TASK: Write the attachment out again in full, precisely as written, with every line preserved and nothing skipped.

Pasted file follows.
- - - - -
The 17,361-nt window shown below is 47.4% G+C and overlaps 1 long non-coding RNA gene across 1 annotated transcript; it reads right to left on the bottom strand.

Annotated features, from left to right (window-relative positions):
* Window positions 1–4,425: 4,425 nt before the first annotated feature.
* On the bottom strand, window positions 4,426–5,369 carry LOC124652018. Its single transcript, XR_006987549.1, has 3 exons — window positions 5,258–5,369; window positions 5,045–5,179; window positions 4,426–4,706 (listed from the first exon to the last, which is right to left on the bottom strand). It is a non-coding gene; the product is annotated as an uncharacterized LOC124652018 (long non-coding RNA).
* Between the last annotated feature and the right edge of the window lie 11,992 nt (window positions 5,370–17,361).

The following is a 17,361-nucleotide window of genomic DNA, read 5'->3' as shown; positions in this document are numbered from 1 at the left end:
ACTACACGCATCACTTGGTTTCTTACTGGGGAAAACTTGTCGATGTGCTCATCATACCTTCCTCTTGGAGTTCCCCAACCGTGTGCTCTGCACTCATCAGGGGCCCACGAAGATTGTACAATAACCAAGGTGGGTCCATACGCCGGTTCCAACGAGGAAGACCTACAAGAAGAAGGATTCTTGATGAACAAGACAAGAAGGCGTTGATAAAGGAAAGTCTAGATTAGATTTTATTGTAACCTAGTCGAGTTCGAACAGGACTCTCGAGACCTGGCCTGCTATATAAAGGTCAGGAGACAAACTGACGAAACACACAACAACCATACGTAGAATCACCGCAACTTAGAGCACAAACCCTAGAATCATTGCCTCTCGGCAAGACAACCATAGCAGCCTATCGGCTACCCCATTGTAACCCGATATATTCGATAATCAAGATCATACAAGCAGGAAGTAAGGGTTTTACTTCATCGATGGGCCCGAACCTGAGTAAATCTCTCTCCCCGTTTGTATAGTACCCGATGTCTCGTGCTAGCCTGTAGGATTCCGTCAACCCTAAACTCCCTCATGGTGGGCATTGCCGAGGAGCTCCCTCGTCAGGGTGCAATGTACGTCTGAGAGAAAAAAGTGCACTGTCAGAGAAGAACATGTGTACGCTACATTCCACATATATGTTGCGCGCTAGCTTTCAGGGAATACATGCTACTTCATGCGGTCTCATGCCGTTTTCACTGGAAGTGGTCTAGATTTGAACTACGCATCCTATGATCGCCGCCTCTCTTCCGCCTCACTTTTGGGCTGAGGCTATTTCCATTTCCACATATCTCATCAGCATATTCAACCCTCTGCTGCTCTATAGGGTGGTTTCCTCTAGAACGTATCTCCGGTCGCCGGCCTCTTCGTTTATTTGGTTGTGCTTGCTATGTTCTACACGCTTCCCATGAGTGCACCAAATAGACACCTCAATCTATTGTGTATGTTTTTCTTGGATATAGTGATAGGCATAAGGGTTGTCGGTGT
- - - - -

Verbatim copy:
The 17,361-nt window shown below is 47.4% G+C and overlaps 1 long non-coding RNA gene across 1 annotated transcript; it reads right to left on the bottom strand.

Annotated features, from left to right (window-relative positions):
* Window positions 1–4,425: 4,425 nt before the first annotated feature.
* On the bottom strand, window positions 4,426–5,369 carry LOC124652018. Its single transcript, XR_006987549.1, has 3 exons — window positions 5,258–5,369; window positions 5,045–5,179; window positions 4,426–4,706 (listed from the first exon to the last, which is right to left on the bottom strand). It is a non-coding gene; the product is annotated as an uncharacterized LOC124652018 (long non-coding RNA).
* Between the last annotated feature and the right edge of the window lie 11,992 nt (window positions 5,370–17,361).

The following is a 17,361-nucleotide window of genomic DNA, read 5'->3' as shown; positions in this document are numbered from 1 at the left end:
ACTACACGCATCACTTGGTTTCTTACTGGGGAAAACTTGTCGATGTGCTCATCATACCTTCCTCTTGGAGTTCCCCAACCGTGTGCTCTGCACTCATCAGGGGCCCACGAAGATTGTACAATAACCAAGGTGGGTCCATACGCCGGTTCCAACGAGGAAGACCTACAAGAAGAAGGATTCTTGATGAACAAGACAAGAAGGCGTTGATAAAGGAAAGTCTAGATTAGATTTTATTGTAACCTAGTCGAGTTCGAACAGGACTCTCGAGACCTGGCCTGCTATATAAAGGTCAGGAGACAAACTGACGAAACACACAACAACCATACGTAGAATCACCGCAACTTAGAGCACAAACCCTAGAATCATTGCCTCTCGGCAAGACAACCATAGCAGCCTATCGGCTACCCCATTGTAACCCGATATATTCGATAATCAAGATCATACAAGCAGGAAGTAAGGGTTTTACTTCATCGATGGGCCCGAACCTGAGTAAATCTCTCTCCCCGTTTGTATAGTACCCGATGTCTCGTGCTAGCCTGTAGGATTCCGTCAACCCTAAACTCCCTCATGGTGGGCATTGCCGAGGAGCTCCCTCGTCAGGGTGCAATGTACGTCTGAGAGAAAAAAGTGCACTGTCAGAGAAGAACATGTGTACGCTACATTCCACATATATGTTGCGCGCTAGCTTTCAGGGAATACATGCTACTTCATGCGGTCTCATGCCGTTTTCACTGGAAGTGGTCTAGATTTGAACTACGCATCCTATGATCGCCGCCTCTCTTCCGCCTCACTTTTGGGCTGAGGCTATTTCCATTTCCACATATCTCATCAGCATATTCAACCCTCTGCTGCTCTATAGGGTGGTTTCCTCTAGAACGTATCTCCGGTCGCCGGCCTCTTCGTTTATTTGGTTGTGCTTGCTATGTTCTACACGCTTCCCATGAGTGCACCAAATAGACACCTCAATCTATTGTGTATGTTTTTCTTGGATATAGTGATAGGCATAAGGGTTGTCGGTGT